SHREK 2 (Dream-Works) Director: Andrew Adamson et al. Mike Myers, Eddie Murphy, Cameron Diaz. (PG)
Take One: Scottish-burred ogre Shrek, his Matrix-kickboxing lady-love Princess Fiona and fast-talking, wisecracking Donkey are back for another foray into adolescent humor and fairy-tale deconstruction, aided by a very funny Antonio Banderas as legendary ogre-killer Puss in Boots and John Cleese and Julie Andrews as Fiona's royal parents.
Take Two: Apparently cross dressing is the new flatulence humor: Where the first Shrek had more breaking wind than any movie since Murphy's Nutty Professor, Shrek 2 gives us a Pinocchio who likes wearing women's underwear, a deep-voiced bartender in evil-step-sister drag and a wisecrack about the big bad wolf in Grandma's nightie being “gender-confused.”
Final Take: The off-color humor is mitigated somewhat by certain redemptive elements, including an initially unsympathetic father figure who eventually makes a touching sacrifice for a beloved family member — but parents need to learn once and for all that “animated” doesn't equal “family film.”
TROY (Warner Bros) Director: Wolfgang Pe tersen. Brad Pitt, Eric Bana, Orlando Bloom. (R)
Take One: Working from one of the greatest stories of Western civilization never to have been made into a good film, Petersen and company deliver a Trojan War movie for the Gladiator generation, with epic-scaled computer-assisted battle sequences, brutal battlefield violence and behind-the-scenes political machinations.
Take Two: Classical purists might balk at a Trojan War movie that leaves out the Greek gods (though, to be fair, Shakespeare did the same thing in Troilus and Cressida). More problematic is the film's overall attitude toward religion: Anyone who tries to know or follow the will of the gods is deemed foolish, and impious Achilles not only mocks the gods and their service, but he also seduces a consecrated virgin of Apollo so easily that it seems she was given vows only to break them.
Final Take: As an action-adventure interpretation of the Trojan War, Troy delivers, but gratuitous and excessive bedroom scenes are the film's Achilles' heel.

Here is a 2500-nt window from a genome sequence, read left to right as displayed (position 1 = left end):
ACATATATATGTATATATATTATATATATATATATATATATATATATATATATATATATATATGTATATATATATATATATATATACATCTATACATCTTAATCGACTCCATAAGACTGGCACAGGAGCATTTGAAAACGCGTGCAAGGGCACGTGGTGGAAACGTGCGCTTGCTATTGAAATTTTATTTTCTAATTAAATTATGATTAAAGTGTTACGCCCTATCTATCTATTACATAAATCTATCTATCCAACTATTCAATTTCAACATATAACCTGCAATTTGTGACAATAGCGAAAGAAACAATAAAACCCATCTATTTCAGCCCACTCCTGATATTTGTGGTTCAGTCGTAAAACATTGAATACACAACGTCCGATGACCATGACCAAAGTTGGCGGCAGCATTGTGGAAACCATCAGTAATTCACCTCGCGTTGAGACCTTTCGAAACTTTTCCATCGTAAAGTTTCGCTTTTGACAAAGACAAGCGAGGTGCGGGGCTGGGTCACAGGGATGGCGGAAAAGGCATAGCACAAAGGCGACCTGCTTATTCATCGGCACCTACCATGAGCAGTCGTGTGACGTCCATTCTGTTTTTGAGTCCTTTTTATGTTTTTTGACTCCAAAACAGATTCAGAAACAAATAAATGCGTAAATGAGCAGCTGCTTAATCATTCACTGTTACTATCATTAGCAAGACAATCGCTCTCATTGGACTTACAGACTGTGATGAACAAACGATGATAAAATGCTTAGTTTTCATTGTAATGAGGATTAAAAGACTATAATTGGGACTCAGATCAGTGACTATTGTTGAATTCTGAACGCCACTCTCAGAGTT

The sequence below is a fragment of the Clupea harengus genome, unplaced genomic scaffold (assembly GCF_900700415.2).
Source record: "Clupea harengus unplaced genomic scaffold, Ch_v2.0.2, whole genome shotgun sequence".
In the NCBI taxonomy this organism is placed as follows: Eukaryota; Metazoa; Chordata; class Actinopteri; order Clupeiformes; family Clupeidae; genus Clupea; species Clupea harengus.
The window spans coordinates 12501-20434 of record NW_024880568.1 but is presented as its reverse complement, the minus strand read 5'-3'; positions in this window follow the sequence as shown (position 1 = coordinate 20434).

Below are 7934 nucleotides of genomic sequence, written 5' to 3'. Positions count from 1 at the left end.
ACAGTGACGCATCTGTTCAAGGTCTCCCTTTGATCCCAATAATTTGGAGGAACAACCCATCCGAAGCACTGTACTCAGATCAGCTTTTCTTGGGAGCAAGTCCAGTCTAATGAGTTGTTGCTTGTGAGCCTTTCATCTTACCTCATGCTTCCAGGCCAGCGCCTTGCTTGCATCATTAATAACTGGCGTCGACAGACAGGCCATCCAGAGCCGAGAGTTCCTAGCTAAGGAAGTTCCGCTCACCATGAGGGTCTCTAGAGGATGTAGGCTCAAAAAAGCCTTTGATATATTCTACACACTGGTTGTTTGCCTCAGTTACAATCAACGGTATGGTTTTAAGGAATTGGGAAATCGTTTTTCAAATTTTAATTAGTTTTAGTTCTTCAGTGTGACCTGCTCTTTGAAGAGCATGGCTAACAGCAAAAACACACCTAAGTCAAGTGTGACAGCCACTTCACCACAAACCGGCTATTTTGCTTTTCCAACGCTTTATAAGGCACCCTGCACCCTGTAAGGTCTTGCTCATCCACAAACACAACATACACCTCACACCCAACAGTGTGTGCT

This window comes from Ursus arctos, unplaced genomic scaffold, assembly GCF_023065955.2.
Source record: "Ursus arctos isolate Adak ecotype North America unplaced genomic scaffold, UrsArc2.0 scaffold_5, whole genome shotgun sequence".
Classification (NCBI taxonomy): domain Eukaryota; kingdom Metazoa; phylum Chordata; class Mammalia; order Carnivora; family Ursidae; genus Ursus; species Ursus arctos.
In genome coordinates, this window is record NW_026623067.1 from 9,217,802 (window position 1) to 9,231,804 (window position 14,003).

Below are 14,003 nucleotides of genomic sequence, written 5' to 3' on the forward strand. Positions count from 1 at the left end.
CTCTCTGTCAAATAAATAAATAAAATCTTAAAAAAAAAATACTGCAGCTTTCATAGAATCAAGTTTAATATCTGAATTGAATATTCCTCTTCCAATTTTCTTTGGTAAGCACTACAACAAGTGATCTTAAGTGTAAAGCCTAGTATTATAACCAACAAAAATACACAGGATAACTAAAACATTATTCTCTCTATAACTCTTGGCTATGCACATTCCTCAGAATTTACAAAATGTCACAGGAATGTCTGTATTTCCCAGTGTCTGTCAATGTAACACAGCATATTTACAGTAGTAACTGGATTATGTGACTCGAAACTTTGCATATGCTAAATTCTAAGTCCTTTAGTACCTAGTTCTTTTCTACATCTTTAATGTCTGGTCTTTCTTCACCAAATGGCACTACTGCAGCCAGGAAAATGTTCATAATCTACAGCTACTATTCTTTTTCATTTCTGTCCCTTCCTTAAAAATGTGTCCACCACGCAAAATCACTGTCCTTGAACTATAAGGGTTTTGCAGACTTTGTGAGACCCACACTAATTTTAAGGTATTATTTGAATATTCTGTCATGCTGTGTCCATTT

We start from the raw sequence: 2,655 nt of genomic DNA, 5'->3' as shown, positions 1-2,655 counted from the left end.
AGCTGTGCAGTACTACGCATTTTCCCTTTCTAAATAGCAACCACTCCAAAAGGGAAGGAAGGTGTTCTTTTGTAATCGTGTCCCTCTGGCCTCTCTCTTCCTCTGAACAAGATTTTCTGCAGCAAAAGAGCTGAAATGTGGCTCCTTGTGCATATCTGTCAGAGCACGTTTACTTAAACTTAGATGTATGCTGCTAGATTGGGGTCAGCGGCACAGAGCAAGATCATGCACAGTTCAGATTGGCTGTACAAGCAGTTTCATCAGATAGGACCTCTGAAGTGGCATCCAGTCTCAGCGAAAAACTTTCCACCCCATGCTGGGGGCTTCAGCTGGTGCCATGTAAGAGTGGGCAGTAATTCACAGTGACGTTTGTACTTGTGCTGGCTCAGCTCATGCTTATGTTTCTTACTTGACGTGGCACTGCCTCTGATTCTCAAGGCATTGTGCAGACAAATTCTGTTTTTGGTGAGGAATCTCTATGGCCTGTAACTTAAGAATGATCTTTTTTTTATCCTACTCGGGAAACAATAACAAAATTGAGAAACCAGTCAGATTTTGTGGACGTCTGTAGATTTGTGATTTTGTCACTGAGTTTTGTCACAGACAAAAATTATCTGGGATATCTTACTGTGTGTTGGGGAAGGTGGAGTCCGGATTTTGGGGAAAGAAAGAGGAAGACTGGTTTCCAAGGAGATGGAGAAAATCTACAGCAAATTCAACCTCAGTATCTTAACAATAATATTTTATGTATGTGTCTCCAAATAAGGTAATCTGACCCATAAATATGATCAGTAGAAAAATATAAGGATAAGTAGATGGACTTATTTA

MEAN GIRLS (Paramount) Director: Mark S. Waters. Lindsay Lohan, Rachel McAdams, Lizzy Caplan. (PG-13)
Take One: Do we ever really get over the trauma of attending high school? Screenwriter Tina Fey sets out to expose the cruelty, peer pressure and moral degeneracy that are a nearly universal rite of passage in our society. Heroine Lindsay Lohan is a near exception, having been home schooled till age 16, thus avoiding the usual socialization in barbarity.
Take Two: Lest anyone draw obvious positive inferences about home schooling, the film opens with a gratuitously mean stereotype of home schoolers as dysfunctional geeks or fundamentalist bigots. Filmmakers, heal thyselves! The film likewise satirizes the mixed messages of a sex-ed program that says “Don't do it” and then hands out free condoms — yet reinforces the assumption that everyone's doing it and that this is normal.
Final Take: Much objectionable language, crude sexual content and humor, and decidedly mixed messages about judging by appearances and treating people kindly make Mean Girls an unpleasant experience that fails at whatever redemptive message it was aiming for.
VAN HELSING (Universal) Director: Stephen Sommers. Hugh Jackman, Kate Beckinsale, Richard Roxburgh. (PG-13)
Take One: In the tradition of Brendan Frasier's The Mummy, Universal Studios (home of the original monster movies) robs the graves of its remaining franchises for one big eye-candy-laden version of Frankenstein Meets Dracula Meets the Wolfman. Vampire hunter Van Helsing gets an action-hero image update by X-Men star Hugh Jackman.
Take Two: In the best monster-movie tradition, when it comes to fighting evil, the Catholic faith has always had the goods. That tradition continues in Van Helsing, which depicts the Vatican as the worldwide center of global monster-fighting efforts. Unfortunately, artistically the film falls well short of the best monster-movie tradition, with intense action-and-effects sequences leaving little room for humanity and pathos. Content issues include stylized partial monster nudity and implied violation of clerical obligations.
Final Take: Too intense and cheesy for some, Van Helsing is nevertheless enjoyable action-movie nonsense with a “Catholicism = good” subtext an added plus.
SUPER SIZE ME (Roadside/Goldwyn) Director: Morgan Spurlock. (NR)
Take One: Part documentary, part stunt, Super Size Me manages to be both entertaining and horrifying as it dramatizes the effects of eating too much fast food. Spurlock's guinea pig is himself as he embarks on a month-long McDonald's binge, with such a startling toll on his health that even doctors are stunned.
Take Two: No matter how health-conscious you are, Super Size Me is guaranteed to leave you with new resolve to eat better and exercise more. Besides McDonald's, targets include sugar-laden school lunches and in-school vending machines. Content issues include a shot of Spurlock getting violently sick and interview footage of Spurlock's live-in girlfriend discussing the effects of his experiment on their sex life.
Final Take: With the above caveats in mind, Super Size Me is a positive appeal for personal responsibility over the culture of blame.
Steven D. Greydanus, editor and chief critic of Decentfilms.com, writes from Bloomfield, New Jersey.